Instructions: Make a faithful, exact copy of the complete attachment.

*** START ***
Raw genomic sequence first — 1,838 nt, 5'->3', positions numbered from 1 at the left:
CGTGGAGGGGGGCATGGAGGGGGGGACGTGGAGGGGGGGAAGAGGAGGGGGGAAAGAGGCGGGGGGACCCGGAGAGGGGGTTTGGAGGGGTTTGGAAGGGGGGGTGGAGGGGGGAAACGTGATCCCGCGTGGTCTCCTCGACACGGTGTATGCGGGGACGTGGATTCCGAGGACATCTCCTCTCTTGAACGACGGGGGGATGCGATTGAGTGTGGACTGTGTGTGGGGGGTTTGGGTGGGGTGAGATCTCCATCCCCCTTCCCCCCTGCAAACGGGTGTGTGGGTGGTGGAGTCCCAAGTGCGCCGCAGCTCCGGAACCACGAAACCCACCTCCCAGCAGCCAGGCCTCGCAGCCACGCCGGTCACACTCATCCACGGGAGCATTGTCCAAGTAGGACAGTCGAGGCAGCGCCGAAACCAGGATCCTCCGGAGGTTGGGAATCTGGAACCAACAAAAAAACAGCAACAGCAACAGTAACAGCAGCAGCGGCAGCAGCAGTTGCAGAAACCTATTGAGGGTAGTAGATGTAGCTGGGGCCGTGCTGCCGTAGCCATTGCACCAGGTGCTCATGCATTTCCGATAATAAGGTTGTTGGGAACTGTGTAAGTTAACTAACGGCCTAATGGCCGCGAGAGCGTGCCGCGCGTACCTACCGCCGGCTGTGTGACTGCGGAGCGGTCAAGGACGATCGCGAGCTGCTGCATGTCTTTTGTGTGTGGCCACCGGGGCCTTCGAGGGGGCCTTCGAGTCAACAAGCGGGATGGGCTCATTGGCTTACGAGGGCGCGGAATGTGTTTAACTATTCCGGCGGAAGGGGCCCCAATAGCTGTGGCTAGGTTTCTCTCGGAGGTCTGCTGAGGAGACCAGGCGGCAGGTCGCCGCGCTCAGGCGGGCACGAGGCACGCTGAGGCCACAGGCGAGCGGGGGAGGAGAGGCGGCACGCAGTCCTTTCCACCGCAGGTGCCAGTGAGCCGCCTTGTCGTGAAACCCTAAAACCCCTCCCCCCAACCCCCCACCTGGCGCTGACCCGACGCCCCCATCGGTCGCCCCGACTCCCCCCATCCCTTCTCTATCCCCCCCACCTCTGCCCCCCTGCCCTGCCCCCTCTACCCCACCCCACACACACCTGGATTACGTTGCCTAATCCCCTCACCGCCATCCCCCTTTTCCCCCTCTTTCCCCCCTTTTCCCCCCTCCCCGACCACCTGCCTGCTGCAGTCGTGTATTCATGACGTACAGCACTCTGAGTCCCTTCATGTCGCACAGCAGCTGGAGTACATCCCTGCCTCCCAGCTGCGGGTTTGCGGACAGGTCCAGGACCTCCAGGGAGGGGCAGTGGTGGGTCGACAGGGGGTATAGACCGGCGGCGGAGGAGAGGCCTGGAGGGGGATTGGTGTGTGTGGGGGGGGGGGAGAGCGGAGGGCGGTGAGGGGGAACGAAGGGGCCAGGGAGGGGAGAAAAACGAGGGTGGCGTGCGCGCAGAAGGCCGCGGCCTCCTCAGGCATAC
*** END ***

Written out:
Raw genomic sequence first — 1,838 nt, 5'->3', positions numbered from 1 at the left:
CGTGGAGGGGGGCATGGAGGGGGGGACGTGGAGGGGGGGAAGAGGAGGGGGGAAAGAGGCGGGGGGACCCGGAGAGGGGGTTTGGAGGGGTTTGGAAGGGGGGGTGGAGGGGGGAAACGTGATCCCGCGTGGTCTCCTCGACACGGTGTATGCGGGGACGTGGATTCCGAGGACATCTCCTCTCTTGAACGACGGGGGGATGCGATTGAGTGTGGACTGTGTGTGGGGGGTTTGGGTGGGGTGAGATCTCCATCCCCCTTCCCCCCTGCAAACGGGTGTGTGGGTGGTGGAGTCCCAAGTGCGCCGCAGCTCCGGAACCACGAAACCCACCTCCCAGCAGCCAGGCCTCGCAGCCACGCCGGTCACACTCATCCACGGGAGCATTGTCCAAGTAGGACAGTCGAGGCAGCGCCGAAACCAGGATCCTCCGGAGGTTGGGAATCTGGAACCAACAAAAAAACAGCAACAGCAACAGTAACAGCAGCAGCGGCAGCAGCAGTTGCAGAAACCTATTGAGGGTAGTAGATGTAGCTGGGGCCGTGCTGCCGTAGCCATTGCACCAGGTGCTCATGCATTTCCGATAATAAGGTTGTTGGGAACTGTGTAAGTTAACTAACGGCCTAATGGCCGCGAGAGCGTGCCGCGCGTACCTACCGCCGGCTGTGTGACTGCGGAGCGGTCAAGGACGATCGCGAGCTGCTGCATGTCTTTTGTGTGTGGCCACCGGGGCCTTCGAGGGGGCCTTCGAGTCAACAAGCGGGATGGGCTCATTGGCTTACGAGGGCGCGGAATGTGTTTAACTATTCCGGCGGAAGGGGCCCCAATAGCTGTGGCTAGGTTTCTCTCGGAGGTCTGCTGAGGAGACCAGGCGGCAGGTCGCCGCGCTCAGGCGGGCACGAGGCACGCTGAGGCCACAGGCGAGCGGGGGAGGAGAGGCGGCACGCAGTCCTTTCCACCGCAGGTGCCAGTGAGCCGCCTTGTCGTGAAACCCTAAAACCCCTCCCCCCAACCCCCCACCTGGCGCTGACCCGACGCCCCCATCGGTCGCCCCGACTCCCCCCATCCCTTCTCTATCCCCCCCACCTCTGCCCCCCTGCCCTGCCCCCTCTACCCCACCCCACACACACCTGGATTACGTTGCCTAATCCCCTCACCGCCATCCCCCTTTTCCCCCTCTTTCCCCCCTTTTCCCCCCTCCCCGACCACCTGCCTGCTGCAGTCGTGTATTCATGACGTACAGCACTCTGAGTCCCTTCATGTCGCACAGCAGCTGGAGTACATCCCTGCCTCCCAGCTGCGGGTTTGCGGACAGGTCCAGGACCTCCAGGGAGGGGCAGTGGTGGGTCGACAGGGGGTATAGACCGGCGGCGGAGGAGAGGCCTGGAGGGGGATTGGTGTGTGTGGGGGGGGGGGAGAGCGGAGGGCGGTGAGGGGGAACGAAGGGGCCAGGGAGGGGAGAAAAACGAGGGTGGCGTGCGCGCAGAAGGCCGCGGCCTCCTCAGGCATAC